Review: ‘Delicious in Dungeon’ Volume 1
Delicious in Dungeon
by Ryoko Kui
Yen Press, $15.00
Rated T for Teen
This mashup of a fantasy dungeon crawl and a food manga transcends both genres to make something unique, entertaining, and quite funny.
The fighter Laios leads a young thief and a magic-using elf on a quest, trying to overcome the various monsters and threats inside a sprawling dungeon. On their previous attempt, his sister was eaten by a dragon, but if they can find her quickly enough, they can resurrect her.
Unfortunately, their limited resources means they can’t afford the usual provisions. In order to make up for their inability to buy food, they decide to take the unusual step of foraging for their nourishment. The equivalent here of “living off the land” means eating the different mystical creatures that attack them. Luckily, they run into a dwarf who’s spent a decade eating monsters and who joins their party to educate them.
The comedy comes in how seriously the characters take the food preparation, whether it’s hot pot with bits of giant walking mushroom or an omelet made with basilisk eggs. Each chapter features a creature showdown and a dish made once they’re defeated. One particularly amusing installment has the dwarf using traps with giant blades and boiling oil to chop meat and cook tempura.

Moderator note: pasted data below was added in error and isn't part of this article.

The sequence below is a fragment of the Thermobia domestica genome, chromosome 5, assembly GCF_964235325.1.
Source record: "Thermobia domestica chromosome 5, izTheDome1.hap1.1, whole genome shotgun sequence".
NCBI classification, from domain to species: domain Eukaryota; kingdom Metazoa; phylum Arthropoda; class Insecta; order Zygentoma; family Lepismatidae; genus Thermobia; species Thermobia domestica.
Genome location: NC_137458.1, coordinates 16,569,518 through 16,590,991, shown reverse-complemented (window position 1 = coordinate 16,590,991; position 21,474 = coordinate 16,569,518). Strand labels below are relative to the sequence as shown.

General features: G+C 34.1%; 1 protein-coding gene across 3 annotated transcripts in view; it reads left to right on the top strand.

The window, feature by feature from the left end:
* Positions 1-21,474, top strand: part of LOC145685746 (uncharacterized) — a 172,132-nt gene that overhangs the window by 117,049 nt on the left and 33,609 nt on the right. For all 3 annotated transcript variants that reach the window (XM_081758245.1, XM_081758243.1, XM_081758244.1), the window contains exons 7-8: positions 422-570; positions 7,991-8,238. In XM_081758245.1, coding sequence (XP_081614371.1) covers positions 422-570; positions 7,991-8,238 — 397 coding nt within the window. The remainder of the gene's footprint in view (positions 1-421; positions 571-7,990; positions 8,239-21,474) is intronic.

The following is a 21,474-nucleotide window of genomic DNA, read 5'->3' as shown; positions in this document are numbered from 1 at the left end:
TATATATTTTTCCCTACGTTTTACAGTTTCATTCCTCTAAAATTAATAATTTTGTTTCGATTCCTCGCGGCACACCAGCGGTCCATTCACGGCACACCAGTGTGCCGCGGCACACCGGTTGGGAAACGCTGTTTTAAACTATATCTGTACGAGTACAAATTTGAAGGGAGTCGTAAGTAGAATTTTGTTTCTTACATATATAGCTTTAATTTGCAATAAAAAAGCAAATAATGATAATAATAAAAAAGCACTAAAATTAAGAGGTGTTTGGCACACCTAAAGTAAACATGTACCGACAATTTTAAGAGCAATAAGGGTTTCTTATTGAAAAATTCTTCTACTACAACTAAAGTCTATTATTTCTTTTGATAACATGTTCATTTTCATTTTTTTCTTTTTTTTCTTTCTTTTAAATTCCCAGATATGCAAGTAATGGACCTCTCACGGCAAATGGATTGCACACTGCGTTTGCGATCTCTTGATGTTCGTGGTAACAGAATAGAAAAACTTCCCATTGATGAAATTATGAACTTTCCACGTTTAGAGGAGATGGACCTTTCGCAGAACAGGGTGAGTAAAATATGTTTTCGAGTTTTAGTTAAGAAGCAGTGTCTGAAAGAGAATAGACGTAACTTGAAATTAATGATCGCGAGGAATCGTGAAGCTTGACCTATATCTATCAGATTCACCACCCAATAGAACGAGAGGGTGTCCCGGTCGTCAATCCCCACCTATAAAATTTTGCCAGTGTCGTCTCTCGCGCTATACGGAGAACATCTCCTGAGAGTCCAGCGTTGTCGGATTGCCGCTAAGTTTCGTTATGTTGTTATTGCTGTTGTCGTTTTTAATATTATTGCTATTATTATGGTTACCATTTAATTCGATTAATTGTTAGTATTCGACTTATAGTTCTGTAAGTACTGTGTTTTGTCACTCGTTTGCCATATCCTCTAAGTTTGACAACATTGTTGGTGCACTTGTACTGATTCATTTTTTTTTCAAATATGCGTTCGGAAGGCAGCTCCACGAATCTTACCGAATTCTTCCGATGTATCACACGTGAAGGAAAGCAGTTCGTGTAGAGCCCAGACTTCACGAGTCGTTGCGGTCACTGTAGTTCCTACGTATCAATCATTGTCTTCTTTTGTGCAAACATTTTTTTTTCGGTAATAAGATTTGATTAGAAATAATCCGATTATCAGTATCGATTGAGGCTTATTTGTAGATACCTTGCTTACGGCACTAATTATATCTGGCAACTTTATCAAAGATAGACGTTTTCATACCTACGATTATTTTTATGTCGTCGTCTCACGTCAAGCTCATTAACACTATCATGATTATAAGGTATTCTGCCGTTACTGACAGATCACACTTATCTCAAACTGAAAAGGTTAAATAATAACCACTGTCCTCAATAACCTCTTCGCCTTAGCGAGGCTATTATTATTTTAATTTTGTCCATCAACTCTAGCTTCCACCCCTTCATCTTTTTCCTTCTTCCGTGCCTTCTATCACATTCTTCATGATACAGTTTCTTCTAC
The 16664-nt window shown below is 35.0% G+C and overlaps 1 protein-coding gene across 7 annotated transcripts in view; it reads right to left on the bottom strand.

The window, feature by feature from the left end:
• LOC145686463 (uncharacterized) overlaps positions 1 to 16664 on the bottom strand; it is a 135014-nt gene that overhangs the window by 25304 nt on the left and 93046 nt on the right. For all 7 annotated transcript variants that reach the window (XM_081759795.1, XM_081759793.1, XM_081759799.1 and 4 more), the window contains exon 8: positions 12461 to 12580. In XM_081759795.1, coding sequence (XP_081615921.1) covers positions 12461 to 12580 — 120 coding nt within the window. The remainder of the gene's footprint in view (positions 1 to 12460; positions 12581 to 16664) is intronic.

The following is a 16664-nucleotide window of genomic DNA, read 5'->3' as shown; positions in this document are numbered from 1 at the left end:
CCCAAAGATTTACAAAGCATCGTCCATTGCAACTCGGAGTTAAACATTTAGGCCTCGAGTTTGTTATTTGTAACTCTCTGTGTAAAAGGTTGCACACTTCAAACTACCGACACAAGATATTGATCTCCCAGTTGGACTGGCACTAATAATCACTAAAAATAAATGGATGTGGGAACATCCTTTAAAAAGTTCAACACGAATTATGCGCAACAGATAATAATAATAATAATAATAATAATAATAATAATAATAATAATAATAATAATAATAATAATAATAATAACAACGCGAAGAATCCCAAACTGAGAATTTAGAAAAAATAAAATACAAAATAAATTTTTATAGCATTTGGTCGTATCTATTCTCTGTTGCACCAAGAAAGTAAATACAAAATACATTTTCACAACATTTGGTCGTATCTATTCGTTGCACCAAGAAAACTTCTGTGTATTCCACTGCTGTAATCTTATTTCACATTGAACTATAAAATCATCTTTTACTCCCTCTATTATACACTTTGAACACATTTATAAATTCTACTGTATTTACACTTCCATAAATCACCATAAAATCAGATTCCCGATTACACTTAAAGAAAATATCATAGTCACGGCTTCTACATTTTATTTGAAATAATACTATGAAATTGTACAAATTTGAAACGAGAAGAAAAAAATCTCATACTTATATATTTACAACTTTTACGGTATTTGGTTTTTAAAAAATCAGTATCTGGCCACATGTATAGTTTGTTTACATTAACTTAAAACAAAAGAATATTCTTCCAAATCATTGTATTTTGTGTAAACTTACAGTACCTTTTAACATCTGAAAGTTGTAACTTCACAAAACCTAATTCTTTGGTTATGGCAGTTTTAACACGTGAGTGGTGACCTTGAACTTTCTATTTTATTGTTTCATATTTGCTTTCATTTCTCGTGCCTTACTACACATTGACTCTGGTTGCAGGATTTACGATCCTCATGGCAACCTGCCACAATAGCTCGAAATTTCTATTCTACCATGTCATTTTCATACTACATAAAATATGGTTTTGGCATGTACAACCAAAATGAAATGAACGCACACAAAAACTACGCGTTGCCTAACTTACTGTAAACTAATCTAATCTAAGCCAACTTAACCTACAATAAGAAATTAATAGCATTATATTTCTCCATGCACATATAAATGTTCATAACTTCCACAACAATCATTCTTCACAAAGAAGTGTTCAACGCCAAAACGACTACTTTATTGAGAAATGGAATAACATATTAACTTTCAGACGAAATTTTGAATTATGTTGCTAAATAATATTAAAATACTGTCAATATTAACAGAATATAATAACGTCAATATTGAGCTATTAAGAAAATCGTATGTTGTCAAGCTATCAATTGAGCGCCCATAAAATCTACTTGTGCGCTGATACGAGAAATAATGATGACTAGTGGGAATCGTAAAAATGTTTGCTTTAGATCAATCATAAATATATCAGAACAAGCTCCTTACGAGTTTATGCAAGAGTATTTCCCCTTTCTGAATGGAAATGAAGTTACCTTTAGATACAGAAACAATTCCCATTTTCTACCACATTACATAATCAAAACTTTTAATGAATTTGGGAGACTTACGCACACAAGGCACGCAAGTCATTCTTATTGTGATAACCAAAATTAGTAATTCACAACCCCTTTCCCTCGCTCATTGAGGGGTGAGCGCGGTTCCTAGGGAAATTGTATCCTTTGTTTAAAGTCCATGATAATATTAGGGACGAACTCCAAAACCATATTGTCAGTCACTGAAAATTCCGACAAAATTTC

Both the fantasy setting, with all the expected elements, and the dishes, twists on familiar meals, are drawn in detail, creating a more realistic feel that makes the adventure fun to follow along. The characters also have interesting debates about where to draw the line in what they’re willing to eat. Their mentor points out important lessons that translate outside the dungeon, such as the need to balance the nutrients one consumes or how to season food to make it more pleasant.
You don’t have to be a gamer to enjoy this humorous adventure, although it helps if you like learning more about fantastic creatures and various ways to cook food while traveling. The book ends with a set of bonus comics, one-pagers with more jokes about the monster from each previous chapter.
Filed under: Manga, Reviews, Young Adult
Johanna Draper Carlson has been reviewing comics for over 20 years. She manages ComicsWorthReading.com, the longest-running independent review site online that covers all genres of comic books, graphic novels, and manga. She has an MA in popular culture, studying online fandom, and was previously, among many other things, webmaster for DC Comics. She lives in Madison, Wisconsin.
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